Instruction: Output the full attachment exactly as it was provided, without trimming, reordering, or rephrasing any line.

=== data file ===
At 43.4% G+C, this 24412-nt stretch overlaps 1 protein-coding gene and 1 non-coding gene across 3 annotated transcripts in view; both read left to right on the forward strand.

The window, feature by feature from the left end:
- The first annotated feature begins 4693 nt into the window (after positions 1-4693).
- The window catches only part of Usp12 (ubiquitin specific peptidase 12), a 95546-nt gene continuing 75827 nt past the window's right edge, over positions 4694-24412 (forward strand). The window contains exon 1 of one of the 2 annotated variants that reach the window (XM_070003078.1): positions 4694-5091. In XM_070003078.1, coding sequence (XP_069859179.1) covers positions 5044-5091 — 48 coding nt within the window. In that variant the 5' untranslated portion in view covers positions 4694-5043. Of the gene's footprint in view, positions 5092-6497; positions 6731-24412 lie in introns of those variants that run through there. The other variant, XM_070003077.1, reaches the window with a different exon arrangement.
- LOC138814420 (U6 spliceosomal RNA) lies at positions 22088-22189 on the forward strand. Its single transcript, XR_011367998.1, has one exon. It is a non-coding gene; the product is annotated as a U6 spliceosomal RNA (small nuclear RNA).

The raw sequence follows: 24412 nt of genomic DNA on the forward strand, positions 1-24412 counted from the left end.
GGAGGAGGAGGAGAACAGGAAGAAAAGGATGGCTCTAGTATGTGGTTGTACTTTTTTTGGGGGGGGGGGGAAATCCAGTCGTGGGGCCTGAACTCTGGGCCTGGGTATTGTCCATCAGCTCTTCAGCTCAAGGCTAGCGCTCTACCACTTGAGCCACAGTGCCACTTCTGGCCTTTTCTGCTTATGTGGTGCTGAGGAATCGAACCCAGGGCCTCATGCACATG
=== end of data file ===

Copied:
At 43.4% G+C, this 24412-nt stretch overlaps 1 protein-coding gene and 1 non-coding gene across 3 annotated transcripts in view; both read left to right on the forward strand.

The window, feature by feature from the left end:
- The first annotated feature begins 4693 nt into the window (after positions 1-4693).
- The window catches only part of Usp12 (ubiquitin specific peptidase 12), a 95546-nt gene continuing 75827 nt past the window's right edge, over positions 4694-24412 (forward strand). The window contains exon 1 of one of the 2 annotated variants that reach the window (XM_070003078.1): positions 4694-5091. In XM_070003078.1, coding sequence (XP_069859179.1) covers positions 5044-5091 — 48 coding nt within the window. In that variant the 5' untranslated portion in view covers positions 4694-5043. Of the gene's footprint in view, positions 5092-6497; positions 6731-24412 lie in introns of those variants that run through there. The other variant, XM_070003077.1, reaches the window with a different exon arrangement.
- LOC138814420 (U6 spliceosomal RNA) lies at positions 22088-22189 on the forward strand. Its single transcript, XR_011367998.1, has one exon. It is a non-coding gene; the product is annotated as a U6 spliceosomal RNA (small nuclear RNA).

The raw sequence follows: 24412 nt of genomic DNA on the forward strand, positions 1-24412 counted from the left end.
GGAGGAGGAGGAGAACAGGAAGAAAAGGATGGCTCTAGTATGTGGTTGTACTTTTTTTGGGGGGGGGGGGAAATCCAGTCGTGGGGCCTGAACTCTGGGCCTGGGTATTGTCCATCAGCTCTTCAGCTCAAGGCTAGCGCTCTACCACTTGAGCCACAGTGCCACTTCTGGCCTTTTCTGCTTATGTGGTGCTGAGGAATCGAACCCAGGGCCTCATGCACATG